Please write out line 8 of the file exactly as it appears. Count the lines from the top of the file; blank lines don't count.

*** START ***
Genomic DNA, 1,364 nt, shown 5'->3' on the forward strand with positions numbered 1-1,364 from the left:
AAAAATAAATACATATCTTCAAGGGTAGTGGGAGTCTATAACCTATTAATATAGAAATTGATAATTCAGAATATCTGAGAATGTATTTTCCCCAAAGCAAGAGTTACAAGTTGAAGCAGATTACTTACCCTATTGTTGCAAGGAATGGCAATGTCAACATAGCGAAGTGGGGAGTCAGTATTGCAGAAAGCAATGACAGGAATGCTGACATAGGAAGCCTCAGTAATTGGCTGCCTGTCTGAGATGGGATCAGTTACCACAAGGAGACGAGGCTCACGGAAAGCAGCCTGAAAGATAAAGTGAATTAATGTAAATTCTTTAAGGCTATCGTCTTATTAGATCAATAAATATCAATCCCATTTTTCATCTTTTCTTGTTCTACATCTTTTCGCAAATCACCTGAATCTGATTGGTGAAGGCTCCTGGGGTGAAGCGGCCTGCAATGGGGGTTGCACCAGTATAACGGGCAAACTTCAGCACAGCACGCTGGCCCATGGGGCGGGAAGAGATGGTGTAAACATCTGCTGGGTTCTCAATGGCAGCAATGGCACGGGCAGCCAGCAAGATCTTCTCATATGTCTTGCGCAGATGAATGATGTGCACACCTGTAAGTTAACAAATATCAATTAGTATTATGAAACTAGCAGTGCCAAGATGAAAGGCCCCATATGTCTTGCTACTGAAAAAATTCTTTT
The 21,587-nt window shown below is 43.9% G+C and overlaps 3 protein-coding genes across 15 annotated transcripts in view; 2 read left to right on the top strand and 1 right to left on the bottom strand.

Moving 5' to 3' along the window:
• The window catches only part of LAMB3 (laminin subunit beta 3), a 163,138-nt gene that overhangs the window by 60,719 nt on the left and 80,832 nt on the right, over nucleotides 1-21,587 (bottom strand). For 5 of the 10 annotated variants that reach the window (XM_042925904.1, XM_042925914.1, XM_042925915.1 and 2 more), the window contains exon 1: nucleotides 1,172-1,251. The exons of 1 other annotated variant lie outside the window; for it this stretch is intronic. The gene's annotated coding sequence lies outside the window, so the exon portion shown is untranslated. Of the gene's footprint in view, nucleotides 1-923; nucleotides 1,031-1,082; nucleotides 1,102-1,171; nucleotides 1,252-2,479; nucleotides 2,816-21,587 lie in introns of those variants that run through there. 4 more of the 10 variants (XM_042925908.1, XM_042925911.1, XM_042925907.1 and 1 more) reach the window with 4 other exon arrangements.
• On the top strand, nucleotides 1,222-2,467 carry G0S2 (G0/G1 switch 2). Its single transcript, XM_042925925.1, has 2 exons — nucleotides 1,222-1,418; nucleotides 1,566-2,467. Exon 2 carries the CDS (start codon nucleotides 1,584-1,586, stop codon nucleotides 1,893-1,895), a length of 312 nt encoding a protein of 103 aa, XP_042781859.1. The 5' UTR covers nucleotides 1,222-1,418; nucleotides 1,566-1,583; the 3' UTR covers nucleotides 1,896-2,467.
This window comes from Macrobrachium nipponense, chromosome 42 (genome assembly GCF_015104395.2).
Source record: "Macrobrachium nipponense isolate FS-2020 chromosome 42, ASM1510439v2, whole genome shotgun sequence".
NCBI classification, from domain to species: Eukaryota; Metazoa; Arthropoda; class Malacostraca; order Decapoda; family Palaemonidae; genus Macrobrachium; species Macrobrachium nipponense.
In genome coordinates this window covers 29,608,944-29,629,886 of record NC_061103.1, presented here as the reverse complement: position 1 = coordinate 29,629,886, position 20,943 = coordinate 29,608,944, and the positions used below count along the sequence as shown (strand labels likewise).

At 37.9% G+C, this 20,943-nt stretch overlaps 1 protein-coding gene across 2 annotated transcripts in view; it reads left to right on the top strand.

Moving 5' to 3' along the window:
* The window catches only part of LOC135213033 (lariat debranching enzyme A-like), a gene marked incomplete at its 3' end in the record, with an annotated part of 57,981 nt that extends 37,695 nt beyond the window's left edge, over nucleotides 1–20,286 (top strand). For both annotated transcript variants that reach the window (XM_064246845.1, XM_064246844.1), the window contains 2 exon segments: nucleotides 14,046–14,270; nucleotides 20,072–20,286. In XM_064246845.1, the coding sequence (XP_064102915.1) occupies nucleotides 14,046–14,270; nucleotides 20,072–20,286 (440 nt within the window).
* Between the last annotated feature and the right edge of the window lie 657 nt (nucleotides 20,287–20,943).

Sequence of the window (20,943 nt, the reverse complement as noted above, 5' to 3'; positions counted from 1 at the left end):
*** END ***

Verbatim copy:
Source record: "Macrobrachium nipponense isolate FS-2020 chromosome 42, ASM1510439v2, whole genome shotgun sequence".